Also in the kitchen, we’ve stopped buying those throwaway dishcloths and are using the kind you can stick in the washing machine instead. I’m not much of a knitter but am thinking of having a go at making some of my own from cotton yarn, as they last so much longer. Non-biological washing liquid has been replaced by powder in a cardboard box and we’re converting to a more environmentally friendly washing-up liquid. Eventually, when I’ve got Mr P on board a bit more securely, I’d like us to use a refillable bottle for washing-up liquid, as there’s a new shop opened in Buxton which sells things without packaging but I’ve not yet had chance to visit it; it’s closed on Wednesdays which is my day off, so I need to make an extra special effort to go on a Saturday when I would normally avoid shops like the plague! I did suggest making our own washing-up liquid with lemon juice, soda crystals, etc., but Mr P vetoed that one – I think he felt it was a step too far but I reckon we’ll get there in the end, though it may not be til we’ve got our own smallholding and have retired!
We’ve made a good start in the kitchen, I like to think, but I feel like we’ve barely even started, and it’s nothing compared to the uphill task that is the bathroom. Just go into your own bathroom and look around – I’m willing to bet there’s almost nothing that isn’t swathed in plastic of all sorts.
This is the room where I felt the task before me was the most overwhelming, to the point of being almost paralyzed by the ‘bunny in headlights’ effect. We’ve been using Simple soap for the shower for quite some time but that was mainly due to problems I had with the perfume in shower gel irritating my skin rather than any virtuous intent. Still, this made me think: If I use soap bars for the shower why not try them for my hair too? I have to admit, I was sceptical about this. My hair is naturally curly and completely unnaturally coloured and, as I’ve aged, my hair has become drier than it used to be. Nevertheless, I decided to give it a go and headed off to Lush where I spent a whopping £7 on a shampoo bar which smelt like lemons but, confusingly, was a lovely deep lavender colour. The Lush bars come with no packaging at all, so I bought a little tin (Lush sell them for about £2.50) to keep it in and stop it going mushy. I was so unconvinced it would work that I bought the bar before we’d used up all our liquid shampoo just in case. Mr P was actually the first to use the new bar and declared it a hit. I liked it too and so that was that – we’re on our third shampoo bar and have no intention of going back to liquid in plastic bottles. If you fancy giving them a go, the purple lemony one is lovely, as is the honey vanilla.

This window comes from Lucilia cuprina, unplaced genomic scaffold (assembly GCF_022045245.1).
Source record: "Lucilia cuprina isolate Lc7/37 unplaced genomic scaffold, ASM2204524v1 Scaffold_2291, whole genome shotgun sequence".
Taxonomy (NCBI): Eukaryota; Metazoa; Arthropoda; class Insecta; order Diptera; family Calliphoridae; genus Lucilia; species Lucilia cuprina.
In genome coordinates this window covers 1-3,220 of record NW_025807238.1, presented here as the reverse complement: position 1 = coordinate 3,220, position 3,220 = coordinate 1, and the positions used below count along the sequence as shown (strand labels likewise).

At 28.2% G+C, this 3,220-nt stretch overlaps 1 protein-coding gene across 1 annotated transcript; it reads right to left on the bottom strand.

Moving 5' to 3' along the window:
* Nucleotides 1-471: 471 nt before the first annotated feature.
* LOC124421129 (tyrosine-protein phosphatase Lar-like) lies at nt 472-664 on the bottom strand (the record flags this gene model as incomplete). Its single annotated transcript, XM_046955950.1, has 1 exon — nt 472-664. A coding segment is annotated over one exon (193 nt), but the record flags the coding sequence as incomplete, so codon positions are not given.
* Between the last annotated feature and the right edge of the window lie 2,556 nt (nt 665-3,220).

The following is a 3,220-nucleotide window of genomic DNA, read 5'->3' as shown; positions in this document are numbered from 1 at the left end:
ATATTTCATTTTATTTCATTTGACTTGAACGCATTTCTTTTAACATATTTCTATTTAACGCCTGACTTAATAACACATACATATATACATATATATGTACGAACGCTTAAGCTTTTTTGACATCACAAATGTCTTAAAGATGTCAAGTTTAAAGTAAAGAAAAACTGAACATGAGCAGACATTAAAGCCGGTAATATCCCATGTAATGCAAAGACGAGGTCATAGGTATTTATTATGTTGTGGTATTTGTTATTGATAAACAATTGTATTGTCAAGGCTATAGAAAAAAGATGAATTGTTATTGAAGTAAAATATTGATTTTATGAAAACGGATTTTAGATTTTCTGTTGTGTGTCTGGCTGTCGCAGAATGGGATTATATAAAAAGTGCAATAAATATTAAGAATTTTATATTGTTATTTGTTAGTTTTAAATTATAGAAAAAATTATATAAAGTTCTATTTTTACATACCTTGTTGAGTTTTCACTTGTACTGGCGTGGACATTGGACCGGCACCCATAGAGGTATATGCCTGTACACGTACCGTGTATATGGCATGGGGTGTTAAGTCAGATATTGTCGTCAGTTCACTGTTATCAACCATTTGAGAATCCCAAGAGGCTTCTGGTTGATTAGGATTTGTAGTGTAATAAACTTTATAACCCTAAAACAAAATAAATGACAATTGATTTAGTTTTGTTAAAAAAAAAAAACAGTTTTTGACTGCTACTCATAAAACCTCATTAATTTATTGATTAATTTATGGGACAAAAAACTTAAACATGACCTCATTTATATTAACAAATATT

So far, so good but I’m struggling with stuff for my face. I decided to stop buying micellar water and look for something more sustainable and, preferably, not in plastic at all. This has proved to be really difficult, as I haven’t used soap on my face in about 30 years and didn’t want to start again now. I trawled round the usual suspects – Boots, Superdrug, etc., and couldn’t find anything, so decided to try something I’d read about online; olive oil. Yes, really – olive oil! To cut a long story short, used in combination with a muslin cloth it cleansed my skin brilliantly but I couldn’t quite shift the slightly oily feeling on my skin. I could have been imagining it but it felt weird so I headed back to Lush, where I bought something called Ultrabland.
Good, old-fashioned Simple Soap sits next to a Lush shampoo bar.
Lush do quality eco-friendly products but they aren’t cheap.